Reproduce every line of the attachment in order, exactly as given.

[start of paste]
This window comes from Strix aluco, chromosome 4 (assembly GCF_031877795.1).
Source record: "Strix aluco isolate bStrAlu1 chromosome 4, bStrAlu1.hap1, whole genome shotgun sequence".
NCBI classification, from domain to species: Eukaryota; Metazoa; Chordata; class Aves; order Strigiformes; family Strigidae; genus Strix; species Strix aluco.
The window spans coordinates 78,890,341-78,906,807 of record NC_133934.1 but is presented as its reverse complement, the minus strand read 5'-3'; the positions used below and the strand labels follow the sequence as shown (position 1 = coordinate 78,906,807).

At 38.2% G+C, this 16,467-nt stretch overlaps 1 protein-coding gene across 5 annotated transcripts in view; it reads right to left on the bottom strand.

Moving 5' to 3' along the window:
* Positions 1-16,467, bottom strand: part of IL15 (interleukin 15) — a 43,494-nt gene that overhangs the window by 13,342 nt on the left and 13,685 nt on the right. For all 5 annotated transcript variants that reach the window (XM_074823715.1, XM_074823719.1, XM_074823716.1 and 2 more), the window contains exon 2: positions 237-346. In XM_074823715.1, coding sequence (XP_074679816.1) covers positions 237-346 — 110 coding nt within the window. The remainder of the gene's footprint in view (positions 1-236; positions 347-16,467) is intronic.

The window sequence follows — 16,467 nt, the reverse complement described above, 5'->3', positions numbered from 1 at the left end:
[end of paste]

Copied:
This window comes from Strix aluco, chromosome 4 (assembly GCF_031877795.1).
Source record: "Strix aluco isolate bStrAlu1 chromosome 4, bStrAlu1.hap1, whole genome shotgun sequence".
NCBI classification, from domain to species: Eukaryota; Metazoa; Chordata; class Aves; order Strigiformes; family Strigidae; genus Strix; species Strix aluco.
The window spans coordinates 78,890,341-78,906,807 of record NC_133934.1 but is presented as its reverse complement, the minus strand read 5'-3'; the positions used below and the strand labels follow the sequence as shown (position 1 = coordinate 78,906,807).

At 38.2% G+C, this 16,467-nt stretch overlaps 1 protein-coding gene across 5 annotated transcripts in view; it reads right to left on the bottom strand.

Moving 5' to 3' along the window:
* Positions 1-16,467, bottom strand: part of IL15 (interleukin 15) — a 43,494-nt gene that overhangs the window by 13,342 nt on the left and 13,685 nt on the right. For all 5 annotated transcript variants that reach the window (XM_074823715.1, XM_074823719.1, XM_074823716.1 and 2 more), the window contains exon 2: positions 237-346. In XM_074823715.1, coding sequence (XP_074679816.1) covers positions 237-346 — 110 coding nt within the window. The remainder of the gene's footprint in view (positions 1-236; positions 347-16,467) is intronic.

The window sequence follows — 16,467 nt, the reverse complement described above, 5'->3', positions numbered from 1 at the left end: